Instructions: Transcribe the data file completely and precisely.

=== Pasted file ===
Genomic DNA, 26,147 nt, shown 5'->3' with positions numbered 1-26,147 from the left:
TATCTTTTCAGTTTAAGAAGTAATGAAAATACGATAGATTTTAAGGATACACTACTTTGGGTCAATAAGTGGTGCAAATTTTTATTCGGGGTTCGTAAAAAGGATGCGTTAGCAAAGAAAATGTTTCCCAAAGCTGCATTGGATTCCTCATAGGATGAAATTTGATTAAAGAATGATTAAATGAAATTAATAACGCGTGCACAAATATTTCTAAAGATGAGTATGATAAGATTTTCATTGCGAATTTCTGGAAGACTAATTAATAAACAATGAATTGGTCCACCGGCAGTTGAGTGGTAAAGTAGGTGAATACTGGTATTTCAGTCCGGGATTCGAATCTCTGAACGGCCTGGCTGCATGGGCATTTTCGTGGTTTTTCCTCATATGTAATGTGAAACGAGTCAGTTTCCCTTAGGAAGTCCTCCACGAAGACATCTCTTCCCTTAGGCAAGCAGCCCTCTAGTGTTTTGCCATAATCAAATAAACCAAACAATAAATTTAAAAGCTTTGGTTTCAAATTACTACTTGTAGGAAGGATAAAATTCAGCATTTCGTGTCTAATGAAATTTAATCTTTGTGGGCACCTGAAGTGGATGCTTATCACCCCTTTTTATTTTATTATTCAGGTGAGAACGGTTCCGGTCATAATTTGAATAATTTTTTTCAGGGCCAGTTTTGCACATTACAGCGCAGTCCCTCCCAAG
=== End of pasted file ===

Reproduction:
Genomic DNA, 26,147 nt, shown 5'->3' with positions numbered 1-26,147 from the left:
TATCTTTTCAGTTTAAGAAGTAATGAAAATACGATAGATTTTAAGGATACACTACTTTGGGTCAATAAGTGGTGCAAATTTTTATTCGGGGTTCGTAAAAAGGATGCGTTAGCAAAGAAAATGTTTCCCAAAGCTGCATTGGATTCCTCATAGGATGAAATTTGATTAAAGAATGATTAAATGAAATTAATAACGCGTGCACAAATATTTCTAAAGATGAGTATGATAAGATTTTCATTGCGAATTTCTGGAAGACTAATTAATAAACAATGAATTGGTCCACCGGCAGTTGAGTGGTAAAGTAGGTGAATACTGGTATTTCAGTCCGGGATTCGAATCTCTGAACGGCCTGGCTGCATGGGCATTTTCGTGGTTTTTCCTCATATGTAATGTGAAACGAGTCAGTTTCCCTTAGGAAGTCCTCCACGAAGACATCTCTTCCCTTAGGCAAGCAGCCCTCTAGTGTTTTGCCATAATCAAATAAACCAAACAATAAATTTAAAAGCTTTGGTTTCAAATTACTACTTGTAGGAAGGATAAAATTCAGCATTTCGTGTCTAATGAAATTTAATCTTTGTGGGCACCTGAAGTGGATGCTTATCACCCCTTTTTATTTTATTATTCAGGTGAGAACGGTTCCGGTCATAATTTGAATAATTTTTTTCAGGGCCAGTTTTGCACATTACAGCGCAGTCCCTCCCAAG